Friday, November 14, 2014

In the Shadow of Hadrian's Wall

In The Spoils of Avalon, the characters of Gwillem Moor (the blind Welsh bard) and Arthur Joseph, the young monk of Glastonbury Abbey, set out on a journey to the far north of England, near the Scottish border -- to Lanercost. It takes them a month to walk about 400 miles, through lowlands, forest, hills, mountains, up to the Lake District with steep crags and mountain lakes, to reach the fells and downs of Cumberland.

The tiny hamlet of Lanercost, on the grounds of the estate of great Naworth Castle, is just half a mile from the path of Hadrian's Wall, which Roman soldiers began building in about 117 CE. It marked the northwest limit of the Roman Empire at the time, and extends across the narrowest part of the country, from Bowness-on-Solway in the west to Wallsend in the east -- about 73 modern miles (117 km). Major forts were located 8.2 Roman miles apart, between which where smaller "fortlets" or milecastles, with two small turrets between every milecastle.

At the time of my novel, the Wall had long since been plundered for local building--Lanercost Priory itself, with its barns and stables, is largely made up of stones from the Wall, as are many medieval farm houses and stone walls marking property lines. But the Wall loomed large--figuratively and literally--in the minds of the people, and signified both history and legend of greater times. When I stood on the spot in the photo below, it was almost a spiritual experience to think about Gwillem Moor and Arthur Joseph catching sight of the Priory from a similar vantage point.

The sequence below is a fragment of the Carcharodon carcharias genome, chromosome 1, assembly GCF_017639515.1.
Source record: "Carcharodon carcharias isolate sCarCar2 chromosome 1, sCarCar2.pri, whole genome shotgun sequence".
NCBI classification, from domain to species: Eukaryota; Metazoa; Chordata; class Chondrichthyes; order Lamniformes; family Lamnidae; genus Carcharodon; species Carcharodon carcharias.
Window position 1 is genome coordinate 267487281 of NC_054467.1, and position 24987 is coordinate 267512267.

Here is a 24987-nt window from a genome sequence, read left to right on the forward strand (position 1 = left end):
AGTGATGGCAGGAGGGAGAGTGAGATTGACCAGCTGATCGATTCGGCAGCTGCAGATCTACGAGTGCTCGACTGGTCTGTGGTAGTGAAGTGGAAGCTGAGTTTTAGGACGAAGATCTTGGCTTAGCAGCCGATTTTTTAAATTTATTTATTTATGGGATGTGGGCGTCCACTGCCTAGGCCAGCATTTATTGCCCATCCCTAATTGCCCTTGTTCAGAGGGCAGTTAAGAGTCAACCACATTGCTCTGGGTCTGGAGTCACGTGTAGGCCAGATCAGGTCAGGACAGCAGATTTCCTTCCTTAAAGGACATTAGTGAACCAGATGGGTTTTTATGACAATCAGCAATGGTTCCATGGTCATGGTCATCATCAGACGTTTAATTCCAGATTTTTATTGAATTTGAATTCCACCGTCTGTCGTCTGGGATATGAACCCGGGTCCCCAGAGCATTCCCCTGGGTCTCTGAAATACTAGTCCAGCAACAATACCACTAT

View of Lanercost Priory from Hadrian's Wall Path

This wall section (on left) was thought to be part of the original Wall for centuries, until early 20th century archaeo-logical testing showed it to be only a reconstruction of the Wall, but using actual stones from it.

On right is a stone wall on grazing land, some of whose stones are undoubtedly from Hadrian's Wall.

One of the great camps for Roman soldiers and their families is a site called Vindolanda, which is still yielding important discoveries today about daily life in the early 100's C.E.  The Wall was just on the other side of the ridge above the camp. Visiting this place made me want to write in some scenes where Violet and John visited the camp ruins, but not everything you learn can go into a story!

From the Museum at Vindolanda, some artifacts found on the site in recent years:

 A fine Samian ware bowl, imported from Europe, and a carving of a goddess (Ceres?).

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